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8 Outdated Wedding Traditions That Need To Be Kicked To The Curb

Ever find yourself at a wedding and wondering why the heck the bride's family has to sit on one side and the groom's family on the other? Or why the bride's perfectly airbrushed face is covered with a veil?

Weddings are full of traditions that are outdated, inexplicable and simply odd. We live in a time when everyone wants to be different. But our weddings all look the same and feel as though they belong in the 1920s.

I've been working as a professional bridesmaid for over a year and a half.

“Professional bridesmaid” isn't a nickname I slapped on because I'm “always the bridesmaid” for my dear friends. It's my job. Strangers, from all over the country, hire me to be their bridesmaid.

After sashaying down the aisle and spending a few hundred hours on the phone with over 40 brides last year, I found myself surrounded — or should I say — haunted by some pretty bizarre wedding traditions.

I worked with a bride once who insisted that her guest throw rice as her and her new hubby exit the ceremony. When I asked her why she wanted to hold on to that old chestnut so dearly, she simply replied, “It's tradition, and when you want your wedding to go perfectly, you do what others have done again and again so well.”

Weddings shouldn't be perfect. They should be personal. They should be filled with things that have meaning, and those things shouldn't be the same as what your great-grandparents did at their own wedding shindig.

It's time to kick the old-school traditions to the curb. Wondering which ones you should cross off your wedding list ASAP? Here are eight that I give you the A-OK to wave goodbye to.

Not seeing each other before the wedding

Back in the day of arranged marriages, people believed it was bad luck if the bride and groom saw each other before the ceremony. People thought that if they locked eyes before walking down the aisle, they would change their minds and run for the hills.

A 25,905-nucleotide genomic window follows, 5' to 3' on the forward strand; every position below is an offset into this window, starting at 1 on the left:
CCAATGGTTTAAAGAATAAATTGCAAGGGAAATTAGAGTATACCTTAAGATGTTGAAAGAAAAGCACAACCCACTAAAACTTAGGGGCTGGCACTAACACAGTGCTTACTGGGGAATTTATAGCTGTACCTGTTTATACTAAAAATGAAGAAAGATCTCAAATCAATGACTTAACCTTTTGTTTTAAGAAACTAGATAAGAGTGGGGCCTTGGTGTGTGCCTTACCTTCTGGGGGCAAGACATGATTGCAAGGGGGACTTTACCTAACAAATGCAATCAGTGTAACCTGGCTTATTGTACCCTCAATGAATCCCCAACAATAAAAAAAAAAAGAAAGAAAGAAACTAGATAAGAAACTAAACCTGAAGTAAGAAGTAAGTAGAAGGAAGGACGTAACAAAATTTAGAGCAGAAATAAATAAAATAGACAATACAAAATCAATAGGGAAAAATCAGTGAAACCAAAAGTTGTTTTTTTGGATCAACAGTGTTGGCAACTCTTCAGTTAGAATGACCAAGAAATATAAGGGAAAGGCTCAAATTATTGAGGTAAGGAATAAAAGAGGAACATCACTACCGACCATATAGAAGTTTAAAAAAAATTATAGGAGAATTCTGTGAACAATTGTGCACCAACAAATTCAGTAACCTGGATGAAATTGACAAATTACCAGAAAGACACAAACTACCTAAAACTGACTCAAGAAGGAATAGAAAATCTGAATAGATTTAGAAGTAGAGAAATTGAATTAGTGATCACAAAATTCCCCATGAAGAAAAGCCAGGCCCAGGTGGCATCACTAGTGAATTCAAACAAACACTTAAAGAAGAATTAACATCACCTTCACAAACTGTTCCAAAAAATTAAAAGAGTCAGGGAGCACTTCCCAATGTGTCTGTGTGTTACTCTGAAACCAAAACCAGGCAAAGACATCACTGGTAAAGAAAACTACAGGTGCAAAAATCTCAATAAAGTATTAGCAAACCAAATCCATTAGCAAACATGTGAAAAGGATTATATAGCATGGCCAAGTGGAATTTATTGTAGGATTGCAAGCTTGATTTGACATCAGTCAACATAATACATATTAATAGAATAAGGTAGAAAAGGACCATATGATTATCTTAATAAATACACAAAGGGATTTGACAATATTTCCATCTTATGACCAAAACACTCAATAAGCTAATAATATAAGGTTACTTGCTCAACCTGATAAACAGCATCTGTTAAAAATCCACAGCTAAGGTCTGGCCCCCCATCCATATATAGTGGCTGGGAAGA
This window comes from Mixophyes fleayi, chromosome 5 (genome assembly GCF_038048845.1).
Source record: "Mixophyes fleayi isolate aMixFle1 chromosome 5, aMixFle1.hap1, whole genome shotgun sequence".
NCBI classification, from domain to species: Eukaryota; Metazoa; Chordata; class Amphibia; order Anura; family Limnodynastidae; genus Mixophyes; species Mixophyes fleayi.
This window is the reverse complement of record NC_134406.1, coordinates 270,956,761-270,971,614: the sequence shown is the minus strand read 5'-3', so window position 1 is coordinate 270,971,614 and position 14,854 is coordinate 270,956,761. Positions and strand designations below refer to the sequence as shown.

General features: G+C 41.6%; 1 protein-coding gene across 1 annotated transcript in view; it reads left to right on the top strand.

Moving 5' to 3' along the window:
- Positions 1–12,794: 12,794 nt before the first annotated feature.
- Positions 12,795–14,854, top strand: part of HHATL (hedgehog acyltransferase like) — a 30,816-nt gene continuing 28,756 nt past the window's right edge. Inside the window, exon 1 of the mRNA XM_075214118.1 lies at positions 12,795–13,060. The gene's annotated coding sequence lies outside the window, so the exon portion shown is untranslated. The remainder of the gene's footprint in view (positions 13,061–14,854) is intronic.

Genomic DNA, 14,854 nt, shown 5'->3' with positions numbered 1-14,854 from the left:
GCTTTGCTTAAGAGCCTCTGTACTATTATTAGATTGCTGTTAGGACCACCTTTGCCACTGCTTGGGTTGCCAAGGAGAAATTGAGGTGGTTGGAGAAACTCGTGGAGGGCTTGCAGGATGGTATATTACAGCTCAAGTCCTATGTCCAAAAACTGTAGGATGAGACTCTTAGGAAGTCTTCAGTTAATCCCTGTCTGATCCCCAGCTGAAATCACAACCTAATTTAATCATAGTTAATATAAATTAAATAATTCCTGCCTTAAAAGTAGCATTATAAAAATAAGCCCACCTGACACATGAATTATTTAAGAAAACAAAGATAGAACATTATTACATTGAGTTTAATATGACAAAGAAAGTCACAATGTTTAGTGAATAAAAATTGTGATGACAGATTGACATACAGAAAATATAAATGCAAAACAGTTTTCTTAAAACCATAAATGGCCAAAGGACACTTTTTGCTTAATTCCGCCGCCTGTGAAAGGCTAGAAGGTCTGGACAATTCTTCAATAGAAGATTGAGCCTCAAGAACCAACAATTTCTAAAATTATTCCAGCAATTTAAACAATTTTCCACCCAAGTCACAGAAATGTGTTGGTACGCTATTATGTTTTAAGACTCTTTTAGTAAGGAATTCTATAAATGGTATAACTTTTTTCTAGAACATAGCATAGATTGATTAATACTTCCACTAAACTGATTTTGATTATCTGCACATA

Nowadays, why should we wait for the first look to be in front of 350 guests? Wedding planners and photographers beg couples to do their first look ahead of time. Why's that? Logistics. If they see each other before the wedding, that means they can get a couple hundred photos together before all the guests arrive and start smooching them hello.


Tossing the bouquet

In the 14th century (anything from the 14th century should long be retired by now), there was a myth that anything the bride touched was lucky. So all the wedding guests would chase after her and tear off a piece of her dress as a good luck charm.

That tradition stopped once brides met Vera Wang and started taking out loans to fund their white gowns. So the tradition morphed into guests just trying to get their hands on the brides' bouquet, in hopes of being the next one to say “I do.”

I've caught the bouquet 12 times, and my Tinder account is still very active.


Wearing a veil

This one dates back to Roman times. It was said that when a veil helped brides fight off evil spirits. I don't think wearing a veil these days will prevent your ex-boyfriend from 2 years ago from showing up to crash your ceremony or keep your great-aunt Bertha from blurting out something embarrassing during your vows because her hearing aid is turned off and she doesn't realize she's screaming.

Do away with what looks like a beekeeping hat hanging over your face and instead opt for something more modern — a headband or a hair clip. As a bride, you spend a lot of dollars paying to get your face airbrushed and fake eyelashes glued to your eyelid. Why hide your wedding glam look for even 20 minutes?


The bride's family shelling out cash for the wedding